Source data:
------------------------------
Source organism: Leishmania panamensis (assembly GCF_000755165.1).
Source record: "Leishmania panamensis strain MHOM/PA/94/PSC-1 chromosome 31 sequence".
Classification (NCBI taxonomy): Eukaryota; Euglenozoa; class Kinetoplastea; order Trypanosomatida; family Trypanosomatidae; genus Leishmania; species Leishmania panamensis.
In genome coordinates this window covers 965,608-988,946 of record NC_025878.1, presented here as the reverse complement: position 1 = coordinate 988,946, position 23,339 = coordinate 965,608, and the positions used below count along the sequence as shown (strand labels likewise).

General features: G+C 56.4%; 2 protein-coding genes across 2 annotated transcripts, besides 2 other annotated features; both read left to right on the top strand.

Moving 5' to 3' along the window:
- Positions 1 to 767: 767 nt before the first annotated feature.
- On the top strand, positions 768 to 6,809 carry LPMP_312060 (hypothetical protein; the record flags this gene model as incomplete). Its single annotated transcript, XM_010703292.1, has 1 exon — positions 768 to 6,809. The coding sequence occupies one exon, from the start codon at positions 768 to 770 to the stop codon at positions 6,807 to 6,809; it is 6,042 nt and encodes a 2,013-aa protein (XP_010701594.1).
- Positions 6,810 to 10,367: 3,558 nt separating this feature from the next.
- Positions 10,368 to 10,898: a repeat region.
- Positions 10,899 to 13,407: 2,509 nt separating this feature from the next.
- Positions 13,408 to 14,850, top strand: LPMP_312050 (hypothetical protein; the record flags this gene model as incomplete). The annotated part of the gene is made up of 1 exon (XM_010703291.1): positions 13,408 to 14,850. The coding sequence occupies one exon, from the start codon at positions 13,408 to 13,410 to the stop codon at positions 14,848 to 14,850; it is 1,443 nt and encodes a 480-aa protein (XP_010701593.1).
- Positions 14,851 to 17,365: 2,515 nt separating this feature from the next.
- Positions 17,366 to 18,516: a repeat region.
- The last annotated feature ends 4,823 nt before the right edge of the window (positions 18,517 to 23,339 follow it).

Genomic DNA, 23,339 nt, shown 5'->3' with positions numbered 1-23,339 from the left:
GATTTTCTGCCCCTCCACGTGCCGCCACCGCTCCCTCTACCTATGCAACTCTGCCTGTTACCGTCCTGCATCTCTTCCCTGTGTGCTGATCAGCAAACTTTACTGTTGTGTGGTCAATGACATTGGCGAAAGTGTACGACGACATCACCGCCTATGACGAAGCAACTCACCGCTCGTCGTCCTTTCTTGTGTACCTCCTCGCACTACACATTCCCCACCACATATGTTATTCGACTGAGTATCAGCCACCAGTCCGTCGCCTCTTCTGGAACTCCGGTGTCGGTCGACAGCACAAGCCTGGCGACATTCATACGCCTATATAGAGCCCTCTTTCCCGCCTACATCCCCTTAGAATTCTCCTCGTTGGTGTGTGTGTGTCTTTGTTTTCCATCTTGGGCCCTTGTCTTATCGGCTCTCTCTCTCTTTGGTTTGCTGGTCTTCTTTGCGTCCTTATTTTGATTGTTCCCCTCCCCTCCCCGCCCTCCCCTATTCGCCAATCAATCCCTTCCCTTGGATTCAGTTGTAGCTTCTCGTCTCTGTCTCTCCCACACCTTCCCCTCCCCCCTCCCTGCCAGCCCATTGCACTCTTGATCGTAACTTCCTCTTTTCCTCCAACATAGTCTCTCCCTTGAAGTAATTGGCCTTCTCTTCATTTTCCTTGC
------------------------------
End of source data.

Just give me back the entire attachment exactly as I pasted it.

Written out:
Source organism: Leishmania panamensis (assembly GCF_000755165.1).
Source record: "Leishmania panamensis strain MHOM/PA/94/PSC-1 chromosome 31 sequence".
Classification (NCBI taxonomy): Eukaryota; Euglenozoa; class Kinetoplastea; order Trypanosomatida; family Trypanosomatidae; genus Leishmania; species Leishmania panamensis.
In genome coordinates this window covers 965,608-988,946 of record NC_025878.1, presented here as the reverse complement: position 1 = coordinate 988,946, position 23,339 = coordinate 965,608, and the positions used below count along the sequence as shown (strand labels likewise).

General features: G+C 56.4%; 2 protein-coding genes across 2 annotated transcripts, besides 2 other annotated features; both read left to right on the top strand.

Moving 5' to 3' along the window:
- Positions 1 to 767: 767 nt before the first annotated feature.
- On the top strand, positions 768 to 6,809 carry LPMP_312060 (hypothetical protein; the record flags this gene model as incomplete). Its single annotated transcript, XM_010703292.1, has 1 exon — positions 768 to 6,809. The coding sequence occupies one exon, from the start codon at positions 768 to 770 to the stop codon at positions 6,807 to 6,809; it is 6,042 nt and encodes a 2,013-aa protein (XP_010701594.1).
- Positions 6,810 to 10,367: 3,558 nt separating this feature from the next.
- Positions 10,368 to 10,898: a repeat region.
- Positions 10,899 to 13,407: 2,509 nt separating this feature from the next.
- Positions 13,408 to 14,850, top strand: LPMP_312050 (hypothetical protein; the record flags this gene model as incomplete). The annotated part of the gene is made up of 1 exon (XM_010703291.1): positions 13,408 to 14,850. The coding sequence occupies one exon, from the start codon at positions 13,408 to 13,410 to the stop codon at positions 14,848 to 14,850; it is 1,443 nt and encodes a 480-aa protein (XP_010701593.1).
- Positions 14,851 to 17,365: 2,515 nt separating this feature from the next.
- Positions 17,366 to 18,516: a repeat region.
- The last annotated feature ends 4,823 nt before the right edge of the window (positions 18,517 to 23,339 follow it).

Genomic DNA, 23,339 nt, shown 5'->3' with positions numbered 1-23,339 from the left:
GATTTTCTGCCCCTCCACGTGCCGCCACCGCTCCCTCTACCTATGCAACTCTGCCTGTTACCGTCCTGCATCTCTTCCCTGTGTGCTGATCAGCAAACTTTACTGTTGTGTGGTCAATGACATTGGCGAAAGTGTACGACGACATCACCGCCTATGACGAAGCAACTCACCGCTCGTCGTCCTTTCTTGTGTACCTCCTCGCACTACACATTCCCCACCACATATGTTATTCGACTGAGTATCAGCCACCAGTCCGTCGCCTCTTCTGGAACTCCGGTGTCGGTCGACAGCACAAGCCTGGCGACATTCATACGCCTATATAGAGCCCTCTTTCCCGCCTACATCCCCTTAGAATTCTCCTCGTTGGTGTGTGTGTGTCTTTGTTTTCCATCTTGGGCCCTTGTCTTATCGGCTCTCTCTCTCTTTGGTTTGCTGGTCTTCTTTGCGTCCTTATTTTGATTGTTCCCCTCCCCTCCCCGCCCTCCCCTATTCGCCAATCAATCCCTTCCCTTGGATTCAGTTGTAGCTTCTCGTCTCTGTCTCTCCCACACCTTCCCCTCCCCCCTCCCTGCCAGCCCATTGCACTCTTGATCGTAACTTCCTCTTTTCCTCCAACATAGTCTCTCCCTTGAAGTAATTGGCCTTCTCTTCATTTTCCTTGC